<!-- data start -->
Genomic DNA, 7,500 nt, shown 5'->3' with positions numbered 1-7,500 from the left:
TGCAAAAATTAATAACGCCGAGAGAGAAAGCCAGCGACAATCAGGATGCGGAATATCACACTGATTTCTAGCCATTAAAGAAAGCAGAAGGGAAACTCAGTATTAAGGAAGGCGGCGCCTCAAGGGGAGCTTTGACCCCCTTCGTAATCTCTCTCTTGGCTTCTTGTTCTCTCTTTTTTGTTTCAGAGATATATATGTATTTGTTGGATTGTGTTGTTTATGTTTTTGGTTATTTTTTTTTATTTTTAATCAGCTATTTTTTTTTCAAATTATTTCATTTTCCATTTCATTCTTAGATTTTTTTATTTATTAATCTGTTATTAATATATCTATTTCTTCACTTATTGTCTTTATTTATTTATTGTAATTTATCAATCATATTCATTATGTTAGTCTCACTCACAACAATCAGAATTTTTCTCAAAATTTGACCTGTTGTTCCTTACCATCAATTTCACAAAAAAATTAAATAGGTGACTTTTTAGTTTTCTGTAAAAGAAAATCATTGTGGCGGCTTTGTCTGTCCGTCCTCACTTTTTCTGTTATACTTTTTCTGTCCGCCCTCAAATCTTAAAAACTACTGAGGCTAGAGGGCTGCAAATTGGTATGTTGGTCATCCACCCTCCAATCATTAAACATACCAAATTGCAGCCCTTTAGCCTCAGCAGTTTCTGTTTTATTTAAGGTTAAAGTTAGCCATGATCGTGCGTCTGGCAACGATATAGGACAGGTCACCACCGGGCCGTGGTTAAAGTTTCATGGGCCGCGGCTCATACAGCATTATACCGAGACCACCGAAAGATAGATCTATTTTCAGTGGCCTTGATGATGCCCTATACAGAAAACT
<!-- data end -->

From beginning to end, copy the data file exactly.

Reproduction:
Genomic DNA, 7,500 nt, shown 5'->3' with positions numbered 1-7,500 from the left:
TGCAAAAATTAATAACGCCGAGAGAGAAAGCCAGCGACAATCAGGATGCGGAATATCACACTGATTTCTAGCCATTAAAGAAAGCAGAAGGGAAACTCAGTATTAAGGAAGGCGGCGCCTCAAGGGGAGCTTTGACCCCCTTCGTAATCTCTCTCTTGGCTTCTTGTTCTCTCTTTTTTGTTTCAGAGATATATATGTATTTGTTGGATTGTGTTGTTTATGTTTTTGGTTATTTTTTTTTATTTTTAATCAGCTATTTTTTTTTCAAATTATTTCATTTTCCATTTCATTCTTAGATTTTTTTATTTATTAATCTGTTATTAATATATCTATTTCTTCACTTATTGTCTTTATTTATTTATTGTAATTTATCAATCATATTCATTATGTTAGTCTCACTCACAACAATCAGAATTTTTCTCAAAATTTGACCTGTTGTTCCTTACCATCAATTTCACAAAAAAATTAAATAGGTGACTTTTTAGTTTTCTGTAAAAGAAAATCATTGTGGCGGCTTTGTCTGTCCGTCCTCACTTTTTCTGTTATACTTTTTCTGTCCGCCCTCAAATCTTAAAAACTACTGAGGCTAGAGGGCTGCAAATTGGTATGTTGGTCATCCACCCTCCAATCATTAAACATACCAAATTGCAGCCCTTTAGCCTCAGCAGTTTCTGTTTTATTTAAGGTTAAAGTTAGCCATGATCGTGCGTCTGGCAACGATATAGGACAGGTCACCACCGGGCCGTGGTTAAAGTTTCATGGGCCGCGGCTCATACAGCATTATACCGAGACCACCGAAAGATAGATCTATTTTCAGTGGCCTTGATGATGCCCTATACAGAAAACT